Whole exome sequencing (WES) was performed with Agilent SureSelectXT Human All Exon V6 kit (Cat No. 5190-8864, Agilent Technologies Inc, USA) on FFPE tumor samples. In brief, sufficient amount of DNA was extracted from unstained FFPE sections with tumor content no less than 20%, and was fragmented to ~250 bp by sonication. Library was constructed and hybridization capture was performed following manufacturer’s instructions. Paired-end sequencing (2×150 bp) was performed on Illunima NovaSeq 6000. The genomic alterations including single base substitution, short and long indels, copy number variations, and gene rearrangement and fusions were assessed. The tumor mutation burden (TMB) was estimated by counting somatic mutations including coding base substitution and indels per megabase of the sequence examined. Driver gene mutations and known germline alterations in dbSNP were excluded from the TMB calculation.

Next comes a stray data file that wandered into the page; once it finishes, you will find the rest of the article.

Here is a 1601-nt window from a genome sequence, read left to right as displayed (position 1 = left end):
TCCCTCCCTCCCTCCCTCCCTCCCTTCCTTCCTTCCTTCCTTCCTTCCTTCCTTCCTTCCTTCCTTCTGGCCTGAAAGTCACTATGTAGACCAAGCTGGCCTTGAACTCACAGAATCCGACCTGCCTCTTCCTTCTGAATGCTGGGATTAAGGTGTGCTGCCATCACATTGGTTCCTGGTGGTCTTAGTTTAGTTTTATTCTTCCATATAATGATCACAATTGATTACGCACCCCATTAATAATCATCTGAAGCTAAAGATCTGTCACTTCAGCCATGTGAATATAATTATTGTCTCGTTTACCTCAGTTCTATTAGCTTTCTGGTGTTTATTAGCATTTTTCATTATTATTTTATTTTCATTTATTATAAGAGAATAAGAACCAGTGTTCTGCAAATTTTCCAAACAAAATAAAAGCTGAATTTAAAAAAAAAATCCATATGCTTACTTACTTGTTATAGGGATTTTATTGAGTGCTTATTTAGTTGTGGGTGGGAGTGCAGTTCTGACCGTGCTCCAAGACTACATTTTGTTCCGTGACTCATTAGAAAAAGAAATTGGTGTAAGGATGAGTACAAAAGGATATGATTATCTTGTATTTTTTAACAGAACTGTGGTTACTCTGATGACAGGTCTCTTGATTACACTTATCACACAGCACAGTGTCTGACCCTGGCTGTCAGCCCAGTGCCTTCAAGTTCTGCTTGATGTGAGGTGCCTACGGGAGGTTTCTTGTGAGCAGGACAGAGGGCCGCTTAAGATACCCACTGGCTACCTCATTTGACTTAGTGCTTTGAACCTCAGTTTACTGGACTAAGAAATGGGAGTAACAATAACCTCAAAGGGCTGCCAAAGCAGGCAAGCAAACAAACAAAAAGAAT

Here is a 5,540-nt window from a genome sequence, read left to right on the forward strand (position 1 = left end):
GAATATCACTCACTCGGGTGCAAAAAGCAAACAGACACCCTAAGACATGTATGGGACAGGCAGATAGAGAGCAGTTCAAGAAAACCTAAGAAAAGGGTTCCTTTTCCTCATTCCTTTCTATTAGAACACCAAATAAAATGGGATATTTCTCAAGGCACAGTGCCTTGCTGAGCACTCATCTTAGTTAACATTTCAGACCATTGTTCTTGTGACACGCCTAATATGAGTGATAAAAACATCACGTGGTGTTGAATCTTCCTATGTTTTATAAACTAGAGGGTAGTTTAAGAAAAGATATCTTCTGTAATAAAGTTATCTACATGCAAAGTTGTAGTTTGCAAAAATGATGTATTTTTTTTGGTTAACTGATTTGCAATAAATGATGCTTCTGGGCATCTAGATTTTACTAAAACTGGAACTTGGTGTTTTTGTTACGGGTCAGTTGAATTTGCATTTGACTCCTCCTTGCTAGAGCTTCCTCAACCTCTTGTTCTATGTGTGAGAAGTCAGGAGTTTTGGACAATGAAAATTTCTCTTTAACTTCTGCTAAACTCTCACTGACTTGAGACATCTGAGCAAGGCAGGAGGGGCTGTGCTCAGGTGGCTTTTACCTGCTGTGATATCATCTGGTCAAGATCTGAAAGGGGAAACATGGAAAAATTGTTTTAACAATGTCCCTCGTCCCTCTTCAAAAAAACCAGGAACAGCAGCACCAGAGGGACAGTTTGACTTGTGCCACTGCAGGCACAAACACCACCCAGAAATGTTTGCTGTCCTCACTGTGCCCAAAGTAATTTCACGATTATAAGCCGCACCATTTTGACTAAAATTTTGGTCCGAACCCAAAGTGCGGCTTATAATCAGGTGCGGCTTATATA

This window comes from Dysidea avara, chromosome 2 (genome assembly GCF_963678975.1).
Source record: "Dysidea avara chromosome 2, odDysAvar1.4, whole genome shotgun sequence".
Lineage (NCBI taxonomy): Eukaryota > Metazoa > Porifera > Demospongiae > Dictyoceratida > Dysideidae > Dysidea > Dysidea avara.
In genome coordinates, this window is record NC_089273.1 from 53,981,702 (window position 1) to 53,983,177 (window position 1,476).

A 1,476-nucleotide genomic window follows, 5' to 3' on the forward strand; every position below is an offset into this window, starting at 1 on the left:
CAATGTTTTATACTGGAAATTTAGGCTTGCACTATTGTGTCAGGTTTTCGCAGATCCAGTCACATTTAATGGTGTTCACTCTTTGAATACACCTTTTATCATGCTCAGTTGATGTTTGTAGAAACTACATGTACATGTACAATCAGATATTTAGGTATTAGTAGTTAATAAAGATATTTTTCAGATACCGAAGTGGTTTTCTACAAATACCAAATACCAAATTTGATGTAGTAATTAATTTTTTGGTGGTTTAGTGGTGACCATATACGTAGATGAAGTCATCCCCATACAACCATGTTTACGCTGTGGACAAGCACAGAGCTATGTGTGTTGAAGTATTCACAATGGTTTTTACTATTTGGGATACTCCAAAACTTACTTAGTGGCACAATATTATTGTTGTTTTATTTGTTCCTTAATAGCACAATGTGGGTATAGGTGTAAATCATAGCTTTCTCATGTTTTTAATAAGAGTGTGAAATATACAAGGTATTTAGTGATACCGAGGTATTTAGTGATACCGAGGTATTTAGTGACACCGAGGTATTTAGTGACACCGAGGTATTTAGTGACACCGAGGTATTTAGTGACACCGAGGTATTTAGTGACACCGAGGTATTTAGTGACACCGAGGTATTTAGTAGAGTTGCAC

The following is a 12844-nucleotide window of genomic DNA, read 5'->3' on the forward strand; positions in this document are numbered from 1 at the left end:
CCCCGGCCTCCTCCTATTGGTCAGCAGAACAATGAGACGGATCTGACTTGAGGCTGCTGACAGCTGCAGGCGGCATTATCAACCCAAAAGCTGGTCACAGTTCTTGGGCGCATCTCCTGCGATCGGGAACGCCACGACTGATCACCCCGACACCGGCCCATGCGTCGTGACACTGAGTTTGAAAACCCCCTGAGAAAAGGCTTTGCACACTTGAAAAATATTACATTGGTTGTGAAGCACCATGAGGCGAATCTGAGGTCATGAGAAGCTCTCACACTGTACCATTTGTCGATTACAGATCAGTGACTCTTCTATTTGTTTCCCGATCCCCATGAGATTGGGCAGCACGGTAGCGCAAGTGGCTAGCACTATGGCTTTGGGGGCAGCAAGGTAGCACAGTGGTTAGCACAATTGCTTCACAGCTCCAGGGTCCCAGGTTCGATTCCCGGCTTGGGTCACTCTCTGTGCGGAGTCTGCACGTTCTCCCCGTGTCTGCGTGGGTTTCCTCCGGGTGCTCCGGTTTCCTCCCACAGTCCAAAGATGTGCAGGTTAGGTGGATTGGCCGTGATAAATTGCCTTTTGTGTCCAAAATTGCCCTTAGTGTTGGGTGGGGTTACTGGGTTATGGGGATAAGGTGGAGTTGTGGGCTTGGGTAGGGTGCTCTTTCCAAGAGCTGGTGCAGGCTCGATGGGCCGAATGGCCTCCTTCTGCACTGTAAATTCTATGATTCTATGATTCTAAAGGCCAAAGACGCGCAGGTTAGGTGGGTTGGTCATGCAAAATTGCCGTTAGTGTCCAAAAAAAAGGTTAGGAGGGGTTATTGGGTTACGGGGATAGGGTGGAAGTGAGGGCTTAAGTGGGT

Statistical analysis

The comparison of PFS between the two groups (PD-L1 ≥1% vs. PD-L1 <1%) was analyzed using the log-rank test. Statistical test was considered significant with P<0.05. The Kaplan-Meier method was applied for delineation of the PFS curve. Statistical analyses were conducted with available data using SAS version 9.4 (SAS Institute Inc., Cary, NC).


Results

Patient characteristics

From August 04, 2016 to October 26, 2017, 20 heavily-pretreated advanced TNBC patients were enrolled into three dose cohorts [6 in 1 mg/kg, 8 in 3 mg/kg (3 in dose escalation and 5 in dose expansion) and 6 in 10 mg/kg] with median age of 48.5 years (range, 33 to 60 years). 70% of patients have visceral metastases with poor prognosis. Median systemic therapy line for metastatic disease prior to JS001 is 2 (range 0 to 5), with 40% of patients having received at least three lines. All patients have been treated with taxanes and 18 patients (90%) have prior platinum-based chemotherapy (Table 1). Nine patients (45%) had PD-L1 positive expression (PD-L1 ≥1%) in tumor samples.

Table 1
Table 1 Patient baseline characteristics
Full table

Safety and tolerability